Knut now wants Baringo teachers to arm themselves 

Kapindasum Primary School

A police officers patrol inside a classroom while a lesson is in progress at Kapindasum Primary School in Baringo South on October 7, 2019. 

Photo credit: File | Nation Media Group

What you need to know:

  • Knut has blamed perennial attacks in the region on the proliferation of illegal guns.
  • The teachers' union said learning institutions are supposed to be safe places for all learners.

The Kenya National Union of Teachers (Knut) now wants teachers in banditry-prone areas in Baringo County to arm themselves given the persisting insecurity.

Knut Baringo branch has asked the government to allow teachers to arm themselves since they are not assured of safety.

This comes following the killing of a deputy headteacher at Tuluk Primary School in Baringo North.

The teacher, who had gunshot wounds, was found dead on Sunday morning a few meters from Tuluk shopping centre following a suspected bandit attack.

According to residents, the late Elijah Simotwo, 57, was last seen at the shopping centre on Saturday around 10pm.

Baringo County Police Commander Julius Kiragu said the teacher's body was found in the morning with gunshot wounds on his chest.

"The circumstances under which the teacher was killed have not been established. Residents claim he was last seen at the shopping centre at 10pm. We are still trying to establish exactly what transpired," said Mr Kiragu.

The teacher’s killing brought to six the number of people killed in the locality in five days.

Cases of bandit attacks in insecurity-prone villages persist even after the government mounted operation Maliza Uhalifu North Rift to disarm and flush out the armed criminals last year.

“The only things teachers carry are pen and books. If they are not assured of their safety, then they should be allowed to own guns to protect themselves,” said Bishop Joshua Cheptarus, the Knut Executive Secretary.

He said the union will mobilise teachers in the region to protest until all illegal arms in the hands of civilians are seized if the government does not do anything to restore security in the troubled areas.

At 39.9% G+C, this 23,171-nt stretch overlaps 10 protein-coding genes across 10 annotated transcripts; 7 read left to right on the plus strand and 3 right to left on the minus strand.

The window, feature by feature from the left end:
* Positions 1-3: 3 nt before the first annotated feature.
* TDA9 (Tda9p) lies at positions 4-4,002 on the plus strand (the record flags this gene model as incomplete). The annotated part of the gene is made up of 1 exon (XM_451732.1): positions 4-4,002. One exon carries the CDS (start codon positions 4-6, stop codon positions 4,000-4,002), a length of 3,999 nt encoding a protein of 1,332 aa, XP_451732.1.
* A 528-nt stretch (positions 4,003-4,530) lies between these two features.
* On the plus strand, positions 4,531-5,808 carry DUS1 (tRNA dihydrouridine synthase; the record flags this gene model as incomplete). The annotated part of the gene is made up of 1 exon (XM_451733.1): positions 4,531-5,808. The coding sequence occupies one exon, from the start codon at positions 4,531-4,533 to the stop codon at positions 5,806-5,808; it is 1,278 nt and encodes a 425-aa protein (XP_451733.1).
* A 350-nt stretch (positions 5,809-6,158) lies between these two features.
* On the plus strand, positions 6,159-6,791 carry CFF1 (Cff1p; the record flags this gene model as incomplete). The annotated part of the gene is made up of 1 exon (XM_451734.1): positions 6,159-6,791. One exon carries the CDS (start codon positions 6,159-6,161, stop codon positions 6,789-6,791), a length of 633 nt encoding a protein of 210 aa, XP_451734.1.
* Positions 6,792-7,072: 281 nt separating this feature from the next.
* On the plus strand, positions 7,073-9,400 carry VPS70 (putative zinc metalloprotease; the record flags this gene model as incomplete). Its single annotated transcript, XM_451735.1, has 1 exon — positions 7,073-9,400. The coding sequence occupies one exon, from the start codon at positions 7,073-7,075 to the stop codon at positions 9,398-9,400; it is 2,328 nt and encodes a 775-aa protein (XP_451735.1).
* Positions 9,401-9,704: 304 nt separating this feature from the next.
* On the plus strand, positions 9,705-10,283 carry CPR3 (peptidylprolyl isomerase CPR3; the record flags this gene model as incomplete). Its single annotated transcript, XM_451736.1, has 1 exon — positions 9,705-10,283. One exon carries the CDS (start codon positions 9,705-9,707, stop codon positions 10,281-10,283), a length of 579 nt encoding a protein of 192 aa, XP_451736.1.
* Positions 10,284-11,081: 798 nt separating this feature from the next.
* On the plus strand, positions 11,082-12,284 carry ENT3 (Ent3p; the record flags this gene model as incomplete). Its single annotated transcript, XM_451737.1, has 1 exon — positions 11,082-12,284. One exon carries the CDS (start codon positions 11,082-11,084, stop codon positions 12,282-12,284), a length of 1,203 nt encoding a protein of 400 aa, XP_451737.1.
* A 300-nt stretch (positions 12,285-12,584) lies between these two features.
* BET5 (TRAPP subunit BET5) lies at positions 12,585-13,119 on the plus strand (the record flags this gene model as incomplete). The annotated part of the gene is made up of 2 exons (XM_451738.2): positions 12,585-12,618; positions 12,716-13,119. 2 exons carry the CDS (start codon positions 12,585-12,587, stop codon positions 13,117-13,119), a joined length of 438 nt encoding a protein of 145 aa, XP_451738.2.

“We are asking teachers in banditry-prone schools in this region who feel insecure to report to the Ministry of Education because we do not want to lose any other teacher to banditry again,” said the unionist.

The teachers’ union has blamed perennial attacks in the region on the proliferation of illegal guns and is concerned that this has paralysed learning and development in the affected areas.

The Knut official said learning institutions that are supposed to be safe places for all learners, are today targets of armed bandits, resulting in displacement and trauma among children.

The teacher’s killing has ignited tension in banditry-prone villages, with locals claiming that they cannot go on with their daily activities as they fear armed criminals roaming the villages freely.

A week ago, five people were killed by bandits in the same locality where the teacher was murdered. Three family members, including a two-year-old child, were shot dead and three others were seriously wounded in a fresh bandit attack along the insecurity-prone Yatya-Chemoe road in Baringo North Sub-County.

“If the State will not restore order, then we will go to the streets until we are assured of our safety,” said Bishop Cheptarus, adding that some police reservists were misusing their guns.

“The government should step up its efforts in restoring order in the affected areas. It is worrying that despite the presence of a contingent of security officers deployed in the villages, locals still feel insecure,” he said.